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Tuesday, September 16, 2014 |  Madison, WI: 65.0° F  A Few Clouds
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Meet the Parents
It's official: Ben Stiller is this generation's Woody Allen, the schlemiel who, against all odds, gets the girl. The difference, of course, is that Stiller only acts like a schlemiel; he looks more like a male model (which is what he'll be playing in his next movie, Zoolander). Still, it's the uneasiness Stiller projects, the eagerness to please, that makes him both nice-looking and nice-looking. He was reportedly chubby as a child, and maybe that's left him a little uncomfortable as a leading man. As for the eagerness to please, that could have come from growing up the son of Stiller & Meara, whose whole lives have been devoted to pleasing audiences. Whatever the sources, Stiller has Woody Allen's brain behind Daniel Day-Lewis' face, and the combination is a potent one. Those who used to wonder how Allen could lure all those shiksa goddesses into bed needn't wonder this time. A Jewish Cary Grant, Stiller is the silver screen's first neurotic hunk.

In Meet the Parents, the star of There's Something About Mary takes another swan dive into a cesspool of mental and physical degradation. This time, he's Greg Focker, a male nurse who's in love with a beautiful blond schoolteacher named Pam (Teri Polo). At the very moment he's trying to propose to her, Pam gets a phone call from her sister, who's just gotten engaged. The wedding's in two weeks, and it's the perfect opportunity for Greg the parents, a phrase that will strike fear in the heart of anyone who's ever been involved with, well, anyone. An anxiety dream sprung to life, Meet the Parents is what happens when you want to become the son-in-law but your potential father-in-law (Robert De Niro as an ex-CIA agent who will stop at nothing to hold on to daddy's little girl) doesn't want you to. It's also what happens when an urban Jew finds himself trapped in a suburban WASP's nest: He gets stung.

Boy, does he get stung. Director Jay Roach and scriptwriters Jim Herzfeld and John Hamburg have created a series of minor and major mishaps that build like an avalanche. Pebbles include things we've all been through: the is-it-a-hug-or-is-it-a-kiss moment with Pam's mother (Blythe Danner), the painfully awkward talk about cars with Pam's father, the way your jokes don't seem to be going over very well, the way you tell outrageous lies just to have something to say, the way your soon-to-be spouse, upon arriving at the house she grew up in, turns into 1) her 10-year-old self or 2) a space alien. Greg handles all this with something resembling aplomb, Stiller being the master at expressing embarrassment that hasn't quite curdled into outright humiliation. But those pebbles are about to turn into boulders, and the guy behind it all is willing to use dynamite if that's what it takes to get the avalanche started.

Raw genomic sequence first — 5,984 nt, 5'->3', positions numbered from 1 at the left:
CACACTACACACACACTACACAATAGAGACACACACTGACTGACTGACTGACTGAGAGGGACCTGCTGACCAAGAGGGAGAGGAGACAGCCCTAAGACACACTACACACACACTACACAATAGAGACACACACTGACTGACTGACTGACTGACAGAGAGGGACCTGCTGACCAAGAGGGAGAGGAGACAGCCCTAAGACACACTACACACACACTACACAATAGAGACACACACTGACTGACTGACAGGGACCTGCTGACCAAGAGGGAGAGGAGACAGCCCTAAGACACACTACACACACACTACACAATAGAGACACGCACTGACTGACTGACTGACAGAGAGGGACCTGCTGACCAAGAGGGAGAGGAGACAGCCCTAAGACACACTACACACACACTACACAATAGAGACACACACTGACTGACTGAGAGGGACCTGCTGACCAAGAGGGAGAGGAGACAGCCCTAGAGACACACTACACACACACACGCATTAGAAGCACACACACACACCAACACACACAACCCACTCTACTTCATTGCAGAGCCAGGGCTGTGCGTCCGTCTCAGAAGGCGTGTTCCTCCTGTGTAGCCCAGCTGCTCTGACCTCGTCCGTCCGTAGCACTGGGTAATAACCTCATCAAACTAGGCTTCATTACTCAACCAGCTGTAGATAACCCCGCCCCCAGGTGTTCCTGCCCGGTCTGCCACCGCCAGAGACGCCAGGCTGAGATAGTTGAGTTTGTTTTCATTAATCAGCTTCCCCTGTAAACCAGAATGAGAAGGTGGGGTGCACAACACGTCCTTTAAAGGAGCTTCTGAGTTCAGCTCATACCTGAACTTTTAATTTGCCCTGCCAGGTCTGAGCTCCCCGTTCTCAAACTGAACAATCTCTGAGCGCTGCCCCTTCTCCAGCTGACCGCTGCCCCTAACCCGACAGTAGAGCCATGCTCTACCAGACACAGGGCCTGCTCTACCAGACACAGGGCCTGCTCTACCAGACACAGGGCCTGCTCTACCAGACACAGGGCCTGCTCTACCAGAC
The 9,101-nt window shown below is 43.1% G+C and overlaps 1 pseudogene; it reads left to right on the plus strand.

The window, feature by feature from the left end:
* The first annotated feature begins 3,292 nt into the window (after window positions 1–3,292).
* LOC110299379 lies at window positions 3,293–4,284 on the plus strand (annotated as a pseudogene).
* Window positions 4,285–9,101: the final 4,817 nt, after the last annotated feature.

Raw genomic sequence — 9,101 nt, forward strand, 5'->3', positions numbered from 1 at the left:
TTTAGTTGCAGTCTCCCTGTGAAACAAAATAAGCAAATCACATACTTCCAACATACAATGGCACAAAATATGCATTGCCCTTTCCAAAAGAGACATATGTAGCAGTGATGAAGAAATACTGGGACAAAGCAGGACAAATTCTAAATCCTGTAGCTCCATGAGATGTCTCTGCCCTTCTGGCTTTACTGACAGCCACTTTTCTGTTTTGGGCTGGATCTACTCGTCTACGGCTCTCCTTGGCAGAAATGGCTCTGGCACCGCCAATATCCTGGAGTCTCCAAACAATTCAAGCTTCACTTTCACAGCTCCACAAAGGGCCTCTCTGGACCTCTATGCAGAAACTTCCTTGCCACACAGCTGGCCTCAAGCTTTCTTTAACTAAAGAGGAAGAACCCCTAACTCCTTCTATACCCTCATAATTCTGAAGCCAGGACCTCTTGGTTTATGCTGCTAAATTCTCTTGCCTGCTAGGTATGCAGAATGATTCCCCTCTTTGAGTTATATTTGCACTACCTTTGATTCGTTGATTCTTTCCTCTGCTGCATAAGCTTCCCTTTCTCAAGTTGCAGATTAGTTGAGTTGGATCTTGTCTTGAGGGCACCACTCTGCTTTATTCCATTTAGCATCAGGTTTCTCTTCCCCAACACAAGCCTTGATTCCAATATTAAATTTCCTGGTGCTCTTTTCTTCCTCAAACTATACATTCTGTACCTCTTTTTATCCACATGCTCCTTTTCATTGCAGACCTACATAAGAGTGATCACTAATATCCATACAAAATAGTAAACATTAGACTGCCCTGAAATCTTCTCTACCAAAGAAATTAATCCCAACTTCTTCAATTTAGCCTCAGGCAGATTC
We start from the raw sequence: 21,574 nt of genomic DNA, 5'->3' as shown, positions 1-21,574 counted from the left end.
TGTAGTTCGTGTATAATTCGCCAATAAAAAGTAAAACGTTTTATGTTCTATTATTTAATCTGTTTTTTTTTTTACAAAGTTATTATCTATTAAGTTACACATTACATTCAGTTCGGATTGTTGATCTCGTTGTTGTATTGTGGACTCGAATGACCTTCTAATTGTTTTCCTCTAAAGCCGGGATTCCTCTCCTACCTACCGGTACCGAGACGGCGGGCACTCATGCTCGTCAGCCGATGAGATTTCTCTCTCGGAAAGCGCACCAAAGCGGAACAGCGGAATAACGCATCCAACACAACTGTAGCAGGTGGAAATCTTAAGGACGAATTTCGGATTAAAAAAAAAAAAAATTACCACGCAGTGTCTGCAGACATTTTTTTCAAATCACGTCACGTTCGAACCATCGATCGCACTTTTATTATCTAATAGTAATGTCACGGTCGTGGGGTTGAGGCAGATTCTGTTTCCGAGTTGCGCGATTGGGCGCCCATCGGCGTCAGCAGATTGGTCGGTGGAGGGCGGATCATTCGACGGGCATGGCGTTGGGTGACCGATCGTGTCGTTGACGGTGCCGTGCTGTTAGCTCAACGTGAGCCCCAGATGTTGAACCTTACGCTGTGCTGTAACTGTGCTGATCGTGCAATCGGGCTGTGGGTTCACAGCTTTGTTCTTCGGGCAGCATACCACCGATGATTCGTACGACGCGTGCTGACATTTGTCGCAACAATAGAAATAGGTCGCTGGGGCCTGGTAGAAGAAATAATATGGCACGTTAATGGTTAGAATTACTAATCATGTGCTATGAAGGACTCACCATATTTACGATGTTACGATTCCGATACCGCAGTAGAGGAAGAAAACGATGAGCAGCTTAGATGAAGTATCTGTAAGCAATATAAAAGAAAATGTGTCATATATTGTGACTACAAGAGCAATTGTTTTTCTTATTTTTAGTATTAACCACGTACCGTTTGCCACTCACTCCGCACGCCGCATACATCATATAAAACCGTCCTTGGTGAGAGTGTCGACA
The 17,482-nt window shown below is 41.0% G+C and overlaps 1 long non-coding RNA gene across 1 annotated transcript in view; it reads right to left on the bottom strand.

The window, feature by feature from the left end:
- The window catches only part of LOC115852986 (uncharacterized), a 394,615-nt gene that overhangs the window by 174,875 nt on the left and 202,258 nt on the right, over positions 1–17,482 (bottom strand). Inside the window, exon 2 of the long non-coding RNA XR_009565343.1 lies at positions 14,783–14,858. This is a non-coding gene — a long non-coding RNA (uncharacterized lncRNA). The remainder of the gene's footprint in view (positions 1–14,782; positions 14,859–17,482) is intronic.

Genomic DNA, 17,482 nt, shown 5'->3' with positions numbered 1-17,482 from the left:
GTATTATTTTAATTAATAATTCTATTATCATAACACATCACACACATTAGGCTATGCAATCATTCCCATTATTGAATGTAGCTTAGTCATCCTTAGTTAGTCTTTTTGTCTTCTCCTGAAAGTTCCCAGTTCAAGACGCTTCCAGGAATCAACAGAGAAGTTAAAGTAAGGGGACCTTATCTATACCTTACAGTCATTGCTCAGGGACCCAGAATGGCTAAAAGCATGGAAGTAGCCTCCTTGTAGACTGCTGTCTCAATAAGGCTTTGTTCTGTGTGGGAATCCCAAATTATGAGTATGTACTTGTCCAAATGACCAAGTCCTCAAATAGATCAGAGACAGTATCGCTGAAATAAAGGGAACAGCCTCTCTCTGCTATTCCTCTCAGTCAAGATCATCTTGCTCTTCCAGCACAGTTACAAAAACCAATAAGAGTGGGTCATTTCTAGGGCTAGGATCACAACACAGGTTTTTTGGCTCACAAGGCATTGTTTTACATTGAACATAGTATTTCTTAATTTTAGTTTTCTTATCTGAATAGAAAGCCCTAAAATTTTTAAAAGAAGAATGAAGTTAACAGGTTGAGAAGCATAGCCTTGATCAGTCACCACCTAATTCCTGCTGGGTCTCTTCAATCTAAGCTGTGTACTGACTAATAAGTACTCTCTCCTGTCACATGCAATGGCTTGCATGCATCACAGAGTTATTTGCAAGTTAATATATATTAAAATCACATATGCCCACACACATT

The movie doesn't probe the father's character, just uses it as the springboard for what amounts to psychological warfare. (It's Father of the Bride meets Cape Fear.) And De Niro, drawing on various freaks and geeks he's played over the years, does a great job of balancing threat and nonthreat, intelligence and stupidity. He isn't a natural comedian; indeed, he's considered one of the world's most serious actors. But, as he did in Analyze This and King of Comedy, he makes his lack of comedic ability work for the role. De Niro's Jack is an ex-spy who hasn't quite come in from the cold--a control freak who, because he no longer has anybody to play spy-vs.-spy with, is reduced to planting hidden microphones and cameras all over his own house. In someone else's hands, the character might have seemed pathetic or, worse, psychopathic. De Niro locks into Jack's cluelessness, his inability to recognize that he's not exactly George Smiley.

In fact, Greg might have a fighting chance if he were willing to, you know, fight. The movie has to stretch our credulity to the breaking point in order to keep Greg under Jack's thumb, but Stiller and De Niro never lose the audience, even when Jack talks Greg into taking a lie-detector test and then asks him questions like, "Have you ever watched pornographic movies?" The thrust-and-parry between these two actors, both of whom are expert at underplaying, is pure pleasure, and they get some wonderful rhythms going, Stiller spraying words all over the screen, De Niro doling out lines like they were in secret code. If there's a problem, it's that too much of the movie has been left in their hands. As the mother, Danner is glorified window-dressing. And Polo's Pam? Well, let's just say there may have been something about Mary, but there isn't much about Pam--not that we haven't seen before, anyway.

Basically, she's the projection of Greg's desires for acceptance by the gentile world, and that's fine for the early scenes of Meet the Parents, which seem straight out of Philip Roth's Portnoy's Complaint by way of Woody Allen's Annie Hall. But when the movie leaves Roth behind and veers into Kafka territory (Greg wakes up bugged!), we want Pam to come along for the ride. A Farrelly brothers comedy without the Farrellys (but complete with gross-out scenes that everybody will be discussing around the water-cooler next week), Meet the Parents isn't terribly ambitious; it just wants to make us laugh about something that, in real life, never seems all that funny. And if the movie runs out of places to go before reaching the end, that only increases our sense of a weekend from hell. The point of meeting one's future in-laws for the first time isn't to get to know them, after all, but to get out alive.

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